I couldn’t be happier near the end

Josh Stanton

As I sit here at the mid-point of my final full semester of school, life is hitting me hard as I realize that my college career is just about up. My student status that has for so long gotten me free drinks at Togo’s, a discounted movie ticket or free admission to hockey games is just about expired. Dear college student, it will be here before you know it. Cue the Relient K hit song “College Kids,”—it’s perfectly relevant.re-JoshIMG_6448

I spent a long time in this phase of college life. After high school, I planned on being a rock star. I dreamt of having my own music studio and touring the world someday. Yet, I was going nowhere fast. So after doubting myself and realizing I was pursuing music for the wrong reasons (girls), I gave in to what most of society told me I should be doing and attended community college for three and a half years with no direction. I’ve always been curious about how the world works, just never so interested in one certain type of study. Frankly, it scared the heck out of me to think that I could potentially be stuck in one line of work for the rest of my life. That’s what I expected college would lead to.Once I began to gain some idea of my preferred field of study in multimedia journalism, I knew that I didn’t just want the normal college town experience for my four year degree.

After hearing from a few high school friends about NMU, I decided to give it a try. After all, the tuition was cheaper than most, and it was set in one of the most beautiful outdoor areas in the Midwest. I wanted adventure, so I took the leap one and a half years ago.Throughout my entire college journey, I made a lot of crucial decisions—my major, my lifestyle as a bachelor and who my life partner would be (my fiancée is incredible). It’s been a long road, yet there’s a lot of experiences that I wouldn’t trade for the world.

As someone who’s been through it, I just wish that someone would’ve encouraged me with some of these suggestions before I had to learn the hard way.

Don’t let people (family, friends, etc.) pressure you into attending college if you’re not ready. If your tuition is going to be paid for straight out of high school by your parents or by a full-ride scholarship, then by all means, do it. The experience is one of a kind but if it’s going to mean attending classes that you have no passion about and all the while going into more debt than Kanye, then you might want to rethink your decision.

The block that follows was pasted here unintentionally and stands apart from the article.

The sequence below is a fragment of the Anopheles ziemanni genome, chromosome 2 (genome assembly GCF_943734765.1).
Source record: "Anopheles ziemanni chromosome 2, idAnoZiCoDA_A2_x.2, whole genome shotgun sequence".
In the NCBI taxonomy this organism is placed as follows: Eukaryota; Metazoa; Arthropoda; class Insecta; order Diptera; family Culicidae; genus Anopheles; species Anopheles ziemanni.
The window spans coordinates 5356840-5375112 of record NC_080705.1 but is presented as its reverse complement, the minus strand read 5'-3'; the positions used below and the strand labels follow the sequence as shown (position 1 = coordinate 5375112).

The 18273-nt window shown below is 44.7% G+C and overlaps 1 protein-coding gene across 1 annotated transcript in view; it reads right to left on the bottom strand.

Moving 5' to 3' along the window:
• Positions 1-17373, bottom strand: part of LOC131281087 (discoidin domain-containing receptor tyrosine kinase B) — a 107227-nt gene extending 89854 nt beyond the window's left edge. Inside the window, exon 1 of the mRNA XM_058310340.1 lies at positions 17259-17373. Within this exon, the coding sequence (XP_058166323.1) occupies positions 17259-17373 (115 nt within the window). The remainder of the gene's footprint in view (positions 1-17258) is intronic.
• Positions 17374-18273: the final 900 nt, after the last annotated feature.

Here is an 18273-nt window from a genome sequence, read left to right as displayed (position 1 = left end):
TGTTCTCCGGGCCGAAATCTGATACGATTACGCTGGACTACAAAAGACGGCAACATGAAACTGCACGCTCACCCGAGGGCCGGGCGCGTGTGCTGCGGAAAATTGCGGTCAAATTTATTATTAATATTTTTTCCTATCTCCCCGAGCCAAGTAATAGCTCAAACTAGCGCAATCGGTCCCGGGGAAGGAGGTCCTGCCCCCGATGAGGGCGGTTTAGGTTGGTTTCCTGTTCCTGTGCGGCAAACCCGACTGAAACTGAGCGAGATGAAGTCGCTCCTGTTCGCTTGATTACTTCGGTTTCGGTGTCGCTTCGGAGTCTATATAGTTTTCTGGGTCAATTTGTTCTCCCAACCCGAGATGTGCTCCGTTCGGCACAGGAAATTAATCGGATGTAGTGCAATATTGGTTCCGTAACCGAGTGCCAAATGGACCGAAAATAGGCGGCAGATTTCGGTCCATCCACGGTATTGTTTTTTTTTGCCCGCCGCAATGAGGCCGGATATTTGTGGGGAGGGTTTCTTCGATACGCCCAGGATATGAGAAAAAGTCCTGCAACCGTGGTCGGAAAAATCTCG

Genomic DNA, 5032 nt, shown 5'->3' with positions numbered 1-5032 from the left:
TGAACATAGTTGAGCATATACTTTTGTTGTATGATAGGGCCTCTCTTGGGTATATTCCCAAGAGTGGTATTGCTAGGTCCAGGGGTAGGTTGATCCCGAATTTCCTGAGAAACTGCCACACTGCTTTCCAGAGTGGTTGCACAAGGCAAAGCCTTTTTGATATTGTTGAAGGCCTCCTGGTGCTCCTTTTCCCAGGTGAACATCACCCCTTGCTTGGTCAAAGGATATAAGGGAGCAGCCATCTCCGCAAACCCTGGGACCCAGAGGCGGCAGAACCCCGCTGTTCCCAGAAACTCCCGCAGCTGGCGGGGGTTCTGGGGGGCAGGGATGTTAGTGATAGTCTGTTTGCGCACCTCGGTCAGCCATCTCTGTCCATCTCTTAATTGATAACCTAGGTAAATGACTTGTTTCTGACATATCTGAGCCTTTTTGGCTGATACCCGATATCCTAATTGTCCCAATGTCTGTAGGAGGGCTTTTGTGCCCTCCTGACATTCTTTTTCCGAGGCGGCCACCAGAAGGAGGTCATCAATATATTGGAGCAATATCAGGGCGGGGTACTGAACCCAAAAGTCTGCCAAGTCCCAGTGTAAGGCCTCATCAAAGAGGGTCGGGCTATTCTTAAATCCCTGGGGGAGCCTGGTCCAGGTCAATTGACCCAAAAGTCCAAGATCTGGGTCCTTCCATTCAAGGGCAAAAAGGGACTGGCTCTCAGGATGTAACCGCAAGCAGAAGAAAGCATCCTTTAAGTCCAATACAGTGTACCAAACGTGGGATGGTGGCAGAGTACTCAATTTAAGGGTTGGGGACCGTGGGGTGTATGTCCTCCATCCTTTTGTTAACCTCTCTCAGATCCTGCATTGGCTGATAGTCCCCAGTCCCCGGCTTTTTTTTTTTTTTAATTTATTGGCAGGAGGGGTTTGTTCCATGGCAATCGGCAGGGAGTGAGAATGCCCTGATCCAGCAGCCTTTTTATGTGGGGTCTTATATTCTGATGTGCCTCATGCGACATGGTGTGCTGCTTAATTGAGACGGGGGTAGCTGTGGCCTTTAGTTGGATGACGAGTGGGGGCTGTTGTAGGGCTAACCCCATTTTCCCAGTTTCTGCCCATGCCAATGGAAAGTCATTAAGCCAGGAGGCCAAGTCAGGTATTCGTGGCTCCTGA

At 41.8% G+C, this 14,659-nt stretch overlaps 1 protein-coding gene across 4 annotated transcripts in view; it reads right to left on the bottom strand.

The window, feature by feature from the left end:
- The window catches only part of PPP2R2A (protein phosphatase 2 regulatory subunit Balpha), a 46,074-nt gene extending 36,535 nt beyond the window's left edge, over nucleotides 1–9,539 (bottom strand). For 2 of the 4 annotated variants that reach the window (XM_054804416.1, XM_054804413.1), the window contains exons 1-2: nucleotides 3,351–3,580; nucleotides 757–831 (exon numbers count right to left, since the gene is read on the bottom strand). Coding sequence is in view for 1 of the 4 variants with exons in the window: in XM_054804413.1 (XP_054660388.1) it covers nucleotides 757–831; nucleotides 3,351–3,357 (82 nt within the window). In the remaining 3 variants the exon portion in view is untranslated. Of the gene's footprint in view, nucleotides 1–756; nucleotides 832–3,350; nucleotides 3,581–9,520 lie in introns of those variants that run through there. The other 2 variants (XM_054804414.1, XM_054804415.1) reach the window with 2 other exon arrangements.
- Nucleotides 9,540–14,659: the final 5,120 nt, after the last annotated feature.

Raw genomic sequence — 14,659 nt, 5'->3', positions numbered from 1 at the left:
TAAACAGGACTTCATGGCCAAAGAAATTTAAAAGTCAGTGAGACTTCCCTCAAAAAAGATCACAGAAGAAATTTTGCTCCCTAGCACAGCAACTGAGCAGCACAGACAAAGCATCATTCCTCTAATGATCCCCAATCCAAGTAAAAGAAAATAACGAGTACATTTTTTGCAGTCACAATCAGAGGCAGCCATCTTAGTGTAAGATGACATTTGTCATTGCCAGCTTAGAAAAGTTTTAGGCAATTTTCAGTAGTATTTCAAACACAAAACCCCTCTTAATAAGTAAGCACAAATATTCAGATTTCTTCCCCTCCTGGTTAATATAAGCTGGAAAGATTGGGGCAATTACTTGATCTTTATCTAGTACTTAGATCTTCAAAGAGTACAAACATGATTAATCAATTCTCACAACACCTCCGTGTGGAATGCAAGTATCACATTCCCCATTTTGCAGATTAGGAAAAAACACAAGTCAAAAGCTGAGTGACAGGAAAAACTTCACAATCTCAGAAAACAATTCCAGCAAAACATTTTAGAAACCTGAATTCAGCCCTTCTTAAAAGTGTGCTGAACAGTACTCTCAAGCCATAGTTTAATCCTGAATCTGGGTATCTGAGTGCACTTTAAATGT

Realize that universities are businesses too. Never assume that the school is always looking out for your financial situation. They need to gain students, market to a particular demographic, sell merchandise and become a more reputable brand as much as the next business. I’m not trying to scare you by saying that colleges are the devil, but just be smart and think through your decisions carefully. Don’t let the school make them for you.

Reality is, a degree does not always mean a job (in your chosen field). I know far too many college kids who graduated with upwards of $40,000 in debt, and are stuck working a pizza delivery job just to make the payments. Make sure that your expectations are realistic and whatever you are working at, work hard. Your drive and determination will show where and how you will succeed in life.

Get to know your professors. Take full advantage of not only the scholastic expertise, but of the life wisdom as well. These are people who have jumped through the same hoops, been in your shoes and truly are there to help you succeed.

When the lights go down and graduation is upon me, I will look forward with great excitement. Over spring break, I spent most of my time planning my wedding that is set for this fall, and over this summer I hope to be working in an internship in media production. Take these tips for what they’re worth and realize that though this stage is busy and seemingly endless, there’s light at the end of the tunnel.